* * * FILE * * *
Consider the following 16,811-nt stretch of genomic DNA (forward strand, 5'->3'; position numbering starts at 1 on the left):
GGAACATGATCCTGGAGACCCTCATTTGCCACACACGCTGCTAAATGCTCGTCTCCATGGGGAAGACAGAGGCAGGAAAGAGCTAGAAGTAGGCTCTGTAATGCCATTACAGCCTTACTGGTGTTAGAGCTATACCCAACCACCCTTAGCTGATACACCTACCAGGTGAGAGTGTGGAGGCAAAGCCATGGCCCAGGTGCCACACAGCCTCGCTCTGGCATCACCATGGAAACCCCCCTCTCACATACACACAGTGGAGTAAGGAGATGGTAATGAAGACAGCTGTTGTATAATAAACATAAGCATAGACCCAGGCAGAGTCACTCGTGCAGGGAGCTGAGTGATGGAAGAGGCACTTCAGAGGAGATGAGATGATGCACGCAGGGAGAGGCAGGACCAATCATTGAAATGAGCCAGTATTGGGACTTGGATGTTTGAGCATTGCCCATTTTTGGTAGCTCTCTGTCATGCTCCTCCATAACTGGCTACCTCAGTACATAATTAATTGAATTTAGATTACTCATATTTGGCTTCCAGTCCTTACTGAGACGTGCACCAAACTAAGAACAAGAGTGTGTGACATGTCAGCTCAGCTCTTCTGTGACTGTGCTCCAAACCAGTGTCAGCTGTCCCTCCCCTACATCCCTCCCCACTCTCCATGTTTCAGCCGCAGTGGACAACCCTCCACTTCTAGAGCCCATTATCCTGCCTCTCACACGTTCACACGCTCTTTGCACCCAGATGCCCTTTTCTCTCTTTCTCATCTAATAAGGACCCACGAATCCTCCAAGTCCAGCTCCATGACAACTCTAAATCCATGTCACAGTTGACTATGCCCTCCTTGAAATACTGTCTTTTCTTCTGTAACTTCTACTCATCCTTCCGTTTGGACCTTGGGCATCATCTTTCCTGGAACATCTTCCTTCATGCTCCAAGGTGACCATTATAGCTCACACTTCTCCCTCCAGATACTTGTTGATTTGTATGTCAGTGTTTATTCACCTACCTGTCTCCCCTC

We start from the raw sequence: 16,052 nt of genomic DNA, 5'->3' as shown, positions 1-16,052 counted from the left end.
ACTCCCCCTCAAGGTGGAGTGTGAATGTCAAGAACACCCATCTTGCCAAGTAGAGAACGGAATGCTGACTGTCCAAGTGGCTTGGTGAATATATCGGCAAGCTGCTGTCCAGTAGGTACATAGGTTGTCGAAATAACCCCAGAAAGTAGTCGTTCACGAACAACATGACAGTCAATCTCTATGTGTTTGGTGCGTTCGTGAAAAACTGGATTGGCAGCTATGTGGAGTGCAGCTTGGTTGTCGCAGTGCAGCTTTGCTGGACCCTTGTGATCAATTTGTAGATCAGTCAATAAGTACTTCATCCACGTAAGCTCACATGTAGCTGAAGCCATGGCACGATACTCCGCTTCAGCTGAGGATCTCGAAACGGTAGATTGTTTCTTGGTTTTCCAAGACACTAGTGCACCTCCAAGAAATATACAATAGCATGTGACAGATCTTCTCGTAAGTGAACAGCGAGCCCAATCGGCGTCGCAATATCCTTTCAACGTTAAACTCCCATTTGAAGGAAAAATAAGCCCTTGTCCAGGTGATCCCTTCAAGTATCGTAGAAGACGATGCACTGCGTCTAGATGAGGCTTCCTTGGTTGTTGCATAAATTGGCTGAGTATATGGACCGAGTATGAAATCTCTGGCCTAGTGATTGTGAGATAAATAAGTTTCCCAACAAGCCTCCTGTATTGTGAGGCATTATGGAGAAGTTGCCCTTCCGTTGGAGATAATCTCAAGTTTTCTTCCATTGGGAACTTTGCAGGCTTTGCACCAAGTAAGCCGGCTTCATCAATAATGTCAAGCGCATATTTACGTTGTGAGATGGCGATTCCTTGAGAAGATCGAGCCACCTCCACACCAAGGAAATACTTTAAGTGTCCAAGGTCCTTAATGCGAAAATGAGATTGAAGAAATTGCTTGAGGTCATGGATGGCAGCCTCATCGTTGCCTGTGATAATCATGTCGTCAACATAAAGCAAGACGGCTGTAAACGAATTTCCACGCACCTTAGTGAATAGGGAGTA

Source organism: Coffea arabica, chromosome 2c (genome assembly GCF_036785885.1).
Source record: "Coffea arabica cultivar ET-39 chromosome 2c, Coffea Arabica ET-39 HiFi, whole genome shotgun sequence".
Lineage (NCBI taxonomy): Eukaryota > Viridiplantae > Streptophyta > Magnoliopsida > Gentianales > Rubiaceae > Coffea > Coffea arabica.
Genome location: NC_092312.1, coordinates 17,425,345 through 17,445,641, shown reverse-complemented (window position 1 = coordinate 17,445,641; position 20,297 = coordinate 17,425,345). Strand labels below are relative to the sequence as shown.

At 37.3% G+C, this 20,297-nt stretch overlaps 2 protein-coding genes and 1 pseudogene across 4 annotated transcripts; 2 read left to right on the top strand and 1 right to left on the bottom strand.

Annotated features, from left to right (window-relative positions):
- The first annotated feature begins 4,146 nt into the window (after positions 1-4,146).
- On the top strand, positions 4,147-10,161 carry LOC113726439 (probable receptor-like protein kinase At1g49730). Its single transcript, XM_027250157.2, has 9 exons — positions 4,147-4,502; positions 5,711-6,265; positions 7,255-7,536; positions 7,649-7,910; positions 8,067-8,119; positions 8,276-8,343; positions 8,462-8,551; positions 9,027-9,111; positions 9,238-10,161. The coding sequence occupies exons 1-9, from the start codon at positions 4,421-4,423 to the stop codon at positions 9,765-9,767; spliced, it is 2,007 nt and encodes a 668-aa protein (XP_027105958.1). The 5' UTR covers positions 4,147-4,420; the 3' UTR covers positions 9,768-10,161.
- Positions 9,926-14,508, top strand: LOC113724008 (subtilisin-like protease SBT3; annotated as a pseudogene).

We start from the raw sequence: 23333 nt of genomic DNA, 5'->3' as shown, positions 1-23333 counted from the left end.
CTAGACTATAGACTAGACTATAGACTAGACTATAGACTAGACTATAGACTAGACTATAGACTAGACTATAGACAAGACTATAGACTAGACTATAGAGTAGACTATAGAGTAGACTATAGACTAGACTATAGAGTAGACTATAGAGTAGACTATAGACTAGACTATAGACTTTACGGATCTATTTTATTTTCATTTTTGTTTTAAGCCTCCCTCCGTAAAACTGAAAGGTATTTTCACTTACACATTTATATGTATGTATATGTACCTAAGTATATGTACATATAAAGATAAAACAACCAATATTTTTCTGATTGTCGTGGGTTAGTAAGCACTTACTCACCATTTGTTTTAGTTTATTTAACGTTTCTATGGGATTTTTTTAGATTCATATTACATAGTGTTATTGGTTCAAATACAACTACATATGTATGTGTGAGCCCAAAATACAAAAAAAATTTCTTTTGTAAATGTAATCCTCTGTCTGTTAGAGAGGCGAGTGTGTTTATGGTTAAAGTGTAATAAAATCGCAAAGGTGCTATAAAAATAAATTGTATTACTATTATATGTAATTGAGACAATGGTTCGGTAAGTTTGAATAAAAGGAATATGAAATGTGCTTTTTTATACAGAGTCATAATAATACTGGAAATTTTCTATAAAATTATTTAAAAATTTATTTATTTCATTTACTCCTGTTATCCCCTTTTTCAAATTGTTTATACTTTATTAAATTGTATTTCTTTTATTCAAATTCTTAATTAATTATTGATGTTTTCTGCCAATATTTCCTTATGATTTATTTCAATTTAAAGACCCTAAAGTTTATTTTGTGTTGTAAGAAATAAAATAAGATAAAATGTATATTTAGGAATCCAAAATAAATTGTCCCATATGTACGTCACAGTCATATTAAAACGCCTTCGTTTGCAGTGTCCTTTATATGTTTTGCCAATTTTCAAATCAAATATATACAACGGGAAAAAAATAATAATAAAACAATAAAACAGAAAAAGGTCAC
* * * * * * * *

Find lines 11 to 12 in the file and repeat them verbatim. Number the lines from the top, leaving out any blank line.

- The first annotated feature begins 4,146 nt into the window (after positions 1-4,146).
- On the top strand, positions 4,147-10,161 carry LOC113726439 (probable receptor-like protein kinase At1g49730). Its single transcript, XM_027250157.2, has 9 exons — positions 4,147-4,502; positions 5,711-6,265; positions 7,255-7,536; positions 7,649-7,910; positions 8,067-8,119; positions 8,276-8,343; positions 8,462-8,551; positions 9,027-9,111; positions 9,238-10,161. The coding sequence occupies exons 1-9, from the start codon at positions 4,421-4,423 to the stop codon at positions 9,765-9,767; spliced, it is 2,007 nt and encodes a 668-aa protein (XP_027105958.1). The 5' UTR covers positions 4,147-4,420; the 3' UTR covers positions 9,768-10,161.